Provincial Voting in Sri Lanka
SUGEE P. SENADHIRA
Apr. 06, 1999
COLOMBO, Sri Lanka (AP) _ Millions of Sri Lankans cast ballots Tuesday in provincial elections that are expected to reflect public opinion on the government's handling of a 16-year war against Tamil separatists.
First results were expected early Wednesday in this Indian Ocean island off the tip of India.
The six-week campaign was marred by violence and at least five deaths, including one just hours before polls opened. But voting Tuesday was conducted with far fewer irregularities than a similar election in January, according to independent election observers.
The independent Election Commission received complaints of election irregularities from 200 balloting booths in the five provinces where elections were held for local councils, assistant commissioner of elections K. Senanayake told the Associated Press.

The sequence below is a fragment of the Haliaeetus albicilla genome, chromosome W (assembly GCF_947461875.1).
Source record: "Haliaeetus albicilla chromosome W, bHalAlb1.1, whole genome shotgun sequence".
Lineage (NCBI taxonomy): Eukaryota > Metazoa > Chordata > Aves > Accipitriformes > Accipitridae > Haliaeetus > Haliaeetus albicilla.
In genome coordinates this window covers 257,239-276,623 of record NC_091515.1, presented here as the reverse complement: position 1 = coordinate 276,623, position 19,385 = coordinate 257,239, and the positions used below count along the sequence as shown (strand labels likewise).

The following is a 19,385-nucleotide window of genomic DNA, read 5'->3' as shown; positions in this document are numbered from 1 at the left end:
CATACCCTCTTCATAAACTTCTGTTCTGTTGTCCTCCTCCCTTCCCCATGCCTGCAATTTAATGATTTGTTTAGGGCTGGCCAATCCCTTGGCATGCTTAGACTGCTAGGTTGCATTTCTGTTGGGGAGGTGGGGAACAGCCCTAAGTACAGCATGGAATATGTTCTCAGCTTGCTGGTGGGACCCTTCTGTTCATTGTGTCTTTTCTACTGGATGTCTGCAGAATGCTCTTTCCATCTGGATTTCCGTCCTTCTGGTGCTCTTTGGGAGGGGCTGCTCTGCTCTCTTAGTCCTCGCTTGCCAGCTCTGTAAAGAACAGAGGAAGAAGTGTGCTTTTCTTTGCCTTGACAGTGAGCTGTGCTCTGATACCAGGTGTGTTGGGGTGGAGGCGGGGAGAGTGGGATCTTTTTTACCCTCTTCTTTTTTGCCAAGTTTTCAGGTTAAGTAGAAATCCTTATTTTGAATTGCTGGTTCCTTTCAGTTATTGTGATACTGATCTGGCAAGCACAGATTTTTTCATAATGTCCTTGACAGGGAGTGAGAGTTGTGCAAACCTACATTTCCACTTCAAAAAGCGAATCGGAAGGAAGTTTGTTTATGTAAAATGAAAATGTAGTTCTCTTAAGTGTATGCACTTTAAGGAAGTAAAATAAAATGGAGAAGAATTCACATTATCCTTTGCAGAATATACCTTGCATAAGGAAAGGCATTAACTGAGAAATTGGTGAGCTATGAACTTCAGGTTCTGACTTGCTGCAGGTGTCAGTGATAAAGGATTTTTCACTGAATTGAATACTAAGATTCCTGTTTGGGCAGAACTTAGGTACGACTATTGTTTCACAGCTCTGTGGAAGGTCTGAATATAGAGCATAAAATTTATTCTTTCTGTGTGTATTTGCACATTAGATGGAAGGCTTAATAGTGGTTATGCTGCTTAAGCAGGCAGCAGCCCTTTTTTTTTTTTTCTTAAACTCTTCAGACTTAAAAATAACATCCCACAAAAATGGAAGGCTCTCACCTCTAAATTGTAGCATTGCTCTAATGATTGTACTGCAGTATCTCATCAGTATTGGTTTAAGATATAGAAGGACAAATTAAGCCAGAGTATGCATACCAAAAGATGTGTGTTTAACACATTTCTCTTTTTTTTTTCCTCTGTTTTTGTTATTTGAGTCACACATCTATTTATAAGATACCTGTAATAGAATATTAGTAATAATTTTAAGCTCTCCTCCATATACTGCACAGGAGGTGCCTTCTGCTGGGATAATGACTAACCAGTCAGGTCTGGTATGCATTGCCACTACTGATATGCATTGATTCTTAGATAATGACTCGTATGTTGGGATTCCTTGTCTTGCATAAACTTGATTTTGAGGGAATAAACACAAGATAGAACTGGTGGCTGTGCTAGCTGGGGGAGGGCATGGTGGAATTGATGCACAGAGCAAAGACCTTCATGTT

The political parties accused each other of intimidation and vote fraud, but the independent Center for Monitoring Election Violence said the number of incidents was not more than 50.
The government announced a curfew from 11 p.m. Tuesday to 5:00 a.m. Wednesday in the capital of Colombo and the five provinces as a precautionary measure to prevent violence.
Early estimates said 60 to 70 percent of the seven million registered voters cast ballots for 263 provincial councilors.
The outcome of the elections is expected to reflect a war-weary public's mood on the 16-year civil war and the government's peace plan, which gives more autonomy to the provinces to satisfy Tamil aspirations for self-government.
The major parties contesting the elections are President Chandrika Kumaratunga's People's Alliance and the United National Party led by Ranil Wickremesinghe. A third party, the Janatha Vimukthi Peramuna or JVP, was trying to carve out a niche for itself.
Tuesday's voting completed the elections for all the provinces except the north and the east, where Tamil Tiger rebels are fighting for an independent Tamil homeland. The 16-year war has claimed 57,000 lives.